Scraped/typed into Arcturus
Mat Todd has made some great suggestions about what we can measure in the Green Chain reaction. Here’s his comments on the Etherpad (http://okfnpad.org/solo10 ) and my additions. Please comment and add extra ideas. I’ll show some phrases below and let YOU test your ability. YOU DON’T NEED TO KNOW MUCH CHEMISTRY.
Has there been a shift away from chlorinated solvents in recent years?
PMR Should be easy to find the solvent and classify it/them. The linguistic and contextual pointers to solvents (“3 g of X in Y”, generally identifies Y as a solvent) have been identified by Lezan Hawizy.
Are there more catalytic reactions being carried out now vs 10 years ago?
PMR Catalysts can be identified by
- molar amount. If 1 mmol or A reacts with 1 mmol of B and there is 0.01 mmol of C, then C is almost certainly a catalyst.
actual composition. If a reaction involves zeolites, platinum, or “Wilkinson’s catalyst” then these are likely to be catalysts
- type of reaction. It may be possible to spot the fact that a reaction is catalysed by its type. Thus hydrogenation often requires catalysts.
- Linguistic pointers. The phrases “catalysed by”, “added the catalyst” may be included – though this is often not actually included.
- Similarity with other reactions. This involves full analysis of the reaction language.
What proportion of organic molecules are purified by crystallization (good) vs chromatography (bad).
PMR This Should be relatively easy. The workup phrases are fairly standard and crystallization is usually mentioned explicitly
There are more complex questions concerning atom economy that it would be awesome to look at, but they’re tricky. e.g. what proportion of the atoms put into the reaction end up as part of the product vs things that are byproducts and are thrown away, such as salts, water, gases that you essentially “lose”)
PMR – agreed. Problem here is that it’s tricky to work out the reaction as normally only have reactants and product (singular). Have to manage stoichiometry, etc. But not impossible
Here’s a typical reaction, selected at random (the subscripts come out as <sub>3</sub>, etc.). See if you can answer Mat’s questions – solvent? Catalyst? Crystallization?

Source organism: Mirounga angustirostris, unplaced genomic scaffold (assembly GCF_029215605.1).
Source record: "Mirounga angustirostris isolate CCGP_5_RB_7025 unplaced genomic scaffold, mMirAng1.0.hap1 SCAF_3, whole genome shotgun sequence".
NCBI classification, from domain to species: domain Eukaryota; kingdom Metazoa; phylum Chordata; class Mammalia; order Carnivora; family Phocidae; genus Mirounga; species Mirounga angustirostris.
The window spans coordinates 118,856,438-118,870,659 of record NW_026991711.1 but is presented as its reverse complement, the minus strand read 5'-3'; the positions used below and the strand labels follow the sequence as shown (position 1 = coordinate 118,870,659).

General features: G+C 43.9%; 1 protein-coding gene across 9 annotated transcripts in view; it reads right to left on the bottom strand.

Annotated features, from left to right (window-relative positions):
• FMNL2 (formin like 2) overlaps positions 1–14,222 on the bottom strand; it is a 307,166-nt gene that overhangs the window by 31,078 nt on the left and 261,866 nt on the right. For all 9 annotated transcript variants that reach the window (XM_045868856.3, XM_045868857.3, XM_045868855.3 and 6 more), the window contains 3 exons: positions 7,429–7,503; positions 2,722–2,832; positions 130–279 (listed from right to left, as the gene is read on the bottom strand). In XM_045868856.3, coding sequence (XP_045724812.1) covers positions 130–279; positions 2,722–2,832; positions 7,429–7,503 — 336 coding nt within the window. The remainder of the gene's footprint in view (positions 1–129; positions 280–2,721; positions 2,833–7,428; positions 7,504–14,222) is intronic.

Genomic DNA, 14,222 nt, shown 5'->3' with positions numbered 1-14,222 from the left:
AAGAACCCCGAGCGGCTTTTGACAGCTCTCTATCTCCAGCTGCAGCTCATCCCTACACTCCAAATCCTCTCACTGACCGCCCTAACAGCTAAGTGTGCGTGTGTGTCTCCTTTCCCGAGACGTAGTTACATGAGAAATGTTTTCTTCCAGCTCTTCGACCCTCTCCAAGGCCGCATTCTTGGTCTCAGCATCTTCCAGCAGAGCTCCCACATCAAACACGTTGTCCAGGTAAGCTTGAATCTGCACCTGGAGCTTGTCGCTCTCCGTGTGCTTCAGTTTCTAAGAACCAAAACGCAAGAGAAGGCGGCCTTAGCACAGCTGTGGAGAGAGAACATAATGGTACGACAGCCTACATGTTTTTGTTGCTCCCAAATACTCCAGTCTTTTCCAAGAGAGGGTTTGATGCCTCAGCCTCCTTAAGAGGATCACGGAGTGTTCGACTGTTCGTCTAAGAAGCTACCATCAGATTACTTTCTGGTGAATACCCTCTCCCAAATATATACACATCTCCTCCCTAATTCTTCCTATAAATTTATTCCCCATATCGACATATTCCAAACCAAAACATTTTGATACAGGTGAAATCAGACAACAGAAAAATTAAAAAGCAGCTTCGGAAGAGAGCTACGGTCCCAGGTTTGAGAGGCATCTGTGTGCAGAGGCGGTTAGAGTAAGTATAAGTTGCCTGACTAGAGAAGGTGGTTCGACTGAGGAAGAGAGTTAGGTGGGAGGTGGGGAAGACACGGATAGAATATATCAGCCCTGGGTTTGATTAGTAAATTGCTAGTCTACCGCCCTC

<p id=”p0067“ num=”0067“>A 3-neck 300 mL round-bottomed flask equipped with a reflux condenser, magnetic stir bar and a nitrogen inlet was charged with 5 g (1 equivalent) of 4-hydroxybenzonitrile, absolute ethanol 150 mL, and 15.7 mL (1 equivalent) of sodium ethoxide. This mixture was stirred at 25 °C for 15 minutes. Ethyl 8-bromooctanoate (10.5 g, 1 equivalent) was then added dropwise over 10 minutes. The resulting mixture was heated to reflux (75 °C) for 72 hours.</p>
<p id=”p0068“ num=”0068“>
The reaction mixture was cooled and the solids filtered off. The solvent was removed on a rotary evaporator. The crude residue was dissolved in methylene chloride (200 mL) and washed with saturated NaHCO
(2 x 75 mL), H
O (1 x 100 mL) and brine (1 x 100 mL). The crude material was then dissolved in ethanol (125 mL) and water (10 mL). LiOH (5 g) was added and the resulting mixture was heated to reflux (75 °C) for 1 hour then stirred at ambient temperature overnight. The solvent was evaporated and 75 mL of H
O was added. The aqueous solution was acidified to a pH of about 3 with concentrated HCl and the flask cooled to 4 °C. An off-white colored solid precipitated. This material was collected by vacuum filtration and dried on the high vacuum overnight to give the crude acid. These solids were further purified by recrystallization from Ethyl acetate/hexanes (95/5) and again with chloroform to give 4.5 g of the product, 8-(4-cyanophenoxy)octanoic acid (41 % yield).